Health | 1 Min Read

What your dog's nose says about their health

There’s lot of myths when it comes to dogs, some of which put us in a panic. A common one is that a dog’s dry nose is an indicator of illness. Let’s sniff out fact from fiction.

A dog’s nose is a mind-blowing organ with the ability to detect scents up to 1000-10,000 times more effectively than humans. They can sniff out substances at concentrations of one part per trillion. Meaning a single drop of liquid in 20 Olympic-size swimming pools. 

Furthermore, dogs also have something called neophilia, which means they are attracted to new things, especially interesting odours. And dogs with longer snouts are generally better at scent detection than those with shorter faces. 

But one thing a dog's nose can’t do is clearly tell you how healthy they are based on its moisture levels. Here we explain why it’s not so cut and dry. 

Wet noses

Firstly, a wet nose is a result of normal mucus production. Clear and watery mucus keeps the nose and nasal passages moist, improving scent detection. 

Licking the nose helps your pooch intensify and identify scents. That moisture also helps them to determine the direction a smell is coming from, a superpower that helps them to find a scrap of food before you’ve even seen it. 

Dogs will lick the nose to clean and transfer scent particles into the vomeronasal organ in the mouth. This special organ enhances their ability to detect scents, contributing to their super-sniffing abilities.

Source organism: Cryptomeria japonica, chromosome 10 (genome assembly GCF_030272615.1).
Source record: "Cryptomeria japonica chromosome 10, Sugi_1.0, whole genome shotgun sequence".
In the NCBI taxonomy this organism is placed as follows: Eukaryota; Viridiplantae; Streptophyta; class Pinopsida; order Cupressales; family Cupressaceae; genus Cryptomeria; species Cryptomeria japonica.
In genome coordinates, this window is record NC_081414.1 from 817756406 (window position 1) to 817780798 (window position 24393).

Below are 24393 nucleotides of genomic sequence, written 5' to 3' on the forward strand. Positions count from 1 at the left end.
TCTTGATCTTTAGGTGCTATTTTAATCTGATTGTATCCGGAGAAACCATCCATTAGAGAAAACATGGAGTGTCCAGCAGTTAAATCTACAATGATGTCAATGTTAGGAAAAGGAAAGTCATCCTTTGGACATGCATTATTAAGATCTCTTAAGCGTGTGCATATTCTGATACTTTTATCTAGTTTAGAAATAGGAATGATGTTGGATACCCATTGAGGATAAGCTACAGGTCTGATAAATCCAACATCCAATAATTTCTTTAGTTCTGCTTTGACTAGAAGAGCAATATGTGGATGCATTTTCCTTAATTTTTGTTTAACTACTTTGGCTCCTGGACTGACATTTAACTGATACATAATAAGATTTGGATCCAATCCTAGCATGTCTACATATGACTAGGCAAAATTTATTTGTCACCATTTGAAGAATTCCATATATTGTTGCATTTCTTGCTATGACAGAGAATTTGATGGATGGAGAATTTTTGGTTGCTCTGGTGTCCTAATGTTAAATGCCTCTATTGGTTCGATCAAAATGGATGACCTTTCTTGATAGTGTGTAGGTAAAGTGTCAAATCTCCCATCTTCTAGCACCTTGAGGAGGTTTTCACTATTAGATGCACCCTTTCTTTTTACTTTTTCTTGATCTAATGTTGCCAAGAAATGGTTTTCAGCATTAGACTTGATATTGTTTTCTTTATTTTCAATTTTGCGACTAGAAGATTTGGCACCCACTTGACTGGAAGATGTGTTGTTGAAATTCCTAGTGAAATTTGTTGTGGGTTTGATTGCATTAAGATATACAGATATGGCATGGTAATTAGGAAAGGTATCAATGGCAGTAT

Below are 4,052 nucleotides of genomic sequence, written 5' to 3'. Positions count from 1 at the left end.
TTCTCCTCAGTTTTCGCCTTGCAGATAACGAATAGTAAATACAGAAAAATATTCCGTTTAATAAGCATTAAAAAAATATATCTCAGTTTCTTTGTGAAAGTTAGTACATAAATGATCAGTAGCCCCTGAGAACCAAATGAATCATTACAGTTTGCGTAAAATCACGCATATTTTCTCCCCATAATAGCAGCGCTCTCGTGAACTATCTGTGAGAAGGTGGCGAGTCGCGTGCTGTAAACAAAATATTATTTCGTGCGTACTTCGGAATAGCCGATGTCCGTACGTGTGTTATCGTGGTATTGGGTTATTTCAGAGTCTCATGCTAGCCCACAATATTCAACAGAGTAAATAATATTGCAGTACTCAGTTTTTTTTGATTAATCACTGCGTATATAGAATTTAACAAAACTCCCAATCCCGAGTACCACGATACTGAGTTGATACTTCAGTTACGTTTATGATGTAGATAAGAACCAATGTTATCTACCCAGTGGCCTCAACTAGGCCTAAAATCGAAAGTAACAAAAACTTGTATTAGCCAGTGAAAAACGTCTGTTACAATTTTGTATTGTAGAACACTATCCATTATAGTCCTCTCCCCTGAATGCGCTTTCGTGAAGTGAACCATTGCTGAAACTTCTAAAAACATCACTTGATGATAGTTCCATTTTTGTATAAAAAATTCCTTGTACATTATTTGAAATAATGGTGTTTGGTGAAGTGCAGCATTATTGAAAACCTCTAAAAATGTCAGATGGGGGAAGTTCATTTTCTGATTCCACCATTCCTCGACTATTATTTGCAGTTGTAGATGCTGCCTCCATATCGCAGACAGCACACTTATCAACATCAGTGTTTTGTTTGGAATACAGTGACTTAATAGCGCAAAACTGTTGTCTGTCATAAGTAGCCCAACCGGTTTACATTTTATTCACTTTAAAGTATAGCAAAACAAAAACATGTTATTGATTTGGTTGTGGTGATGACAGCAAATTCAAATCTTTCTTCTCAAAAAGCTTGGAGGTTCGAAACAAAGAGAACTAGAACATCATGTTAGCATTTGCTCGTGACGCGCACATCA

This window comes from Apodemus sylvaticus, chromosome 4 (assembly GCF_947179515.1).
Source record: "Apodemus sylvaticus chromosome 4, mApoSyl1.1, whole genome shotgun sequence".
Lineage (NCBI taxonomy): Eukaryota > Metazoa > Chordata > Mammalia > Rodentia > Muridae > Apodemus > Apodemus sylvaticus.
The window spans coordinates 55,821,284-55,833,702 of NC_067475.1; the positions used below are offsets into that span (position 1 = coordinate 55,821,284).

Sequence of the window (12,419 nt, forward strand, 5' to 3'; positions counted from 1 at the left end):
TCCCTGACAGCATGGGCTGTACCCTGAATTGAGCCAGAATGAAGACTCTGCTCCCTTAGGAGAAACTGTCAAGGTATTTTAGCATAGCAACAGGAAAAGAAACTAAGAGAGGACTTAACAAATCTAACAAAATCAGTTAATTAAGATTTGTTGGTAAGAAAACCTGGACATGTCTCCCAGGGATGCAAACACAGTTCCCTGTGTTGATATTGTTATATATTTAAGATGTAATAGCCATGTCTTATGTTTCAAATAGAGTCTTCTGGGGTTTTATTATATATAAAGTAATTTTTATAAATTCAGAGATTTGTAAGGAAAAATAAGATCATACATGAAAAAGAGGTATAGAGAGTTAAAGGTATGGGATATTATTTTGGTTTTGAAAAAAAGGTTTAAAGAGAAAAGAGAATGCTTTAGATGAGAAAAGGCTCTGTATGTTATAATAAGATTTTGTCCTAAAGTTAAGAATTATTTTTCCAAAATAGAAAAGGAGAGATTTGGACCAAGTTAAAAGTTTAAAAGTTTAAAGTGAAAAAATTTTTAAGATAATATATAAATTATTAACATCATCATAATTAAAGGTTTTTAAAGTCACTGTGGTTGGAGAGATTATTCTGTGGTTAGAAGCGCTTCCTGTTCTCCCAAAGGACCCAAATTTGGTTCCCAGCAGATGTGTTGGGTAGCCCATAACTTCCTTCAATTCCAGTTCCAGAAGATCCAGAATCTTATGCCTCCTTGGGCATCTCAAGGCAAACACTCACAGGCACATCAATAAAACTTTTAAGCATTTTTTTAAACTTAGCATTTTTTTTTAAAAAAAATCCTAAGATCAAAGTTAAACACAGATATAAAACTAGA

While normal wetness is ok, excessive amounts of nasal discharge can indicate a problem. Environmental particles such as dust, smoke and pollen can cause irritation and allergies. Watch out for white, yellow, green, brown or bloody discharge as this may be a sign of something more serious that will need your vet’s assessment. 

Dry nose knowledge

Some dogs naturally have drier noses than others. Infact, the temperature and moisture of your dog’s nose will change throughout the day depending on their activity. If your dog has a dry nose it’s likely because they’re asleep or have just woken up. In some cases they may be a little dehydrated, so replenish their bowl with fresh clean water. 

Dogs' noses can naturally become drier as they age. This does not necessarily mean they are unwell. 

Dogs with light-coloured noses can be prone to sunburn, so if this is your dog, make sure you have some pet-friendly sunscreen handy. If you notice a change in nose colour, crusting, redness or lumps then please see your vet as this can sometimes indicate a serious illness.

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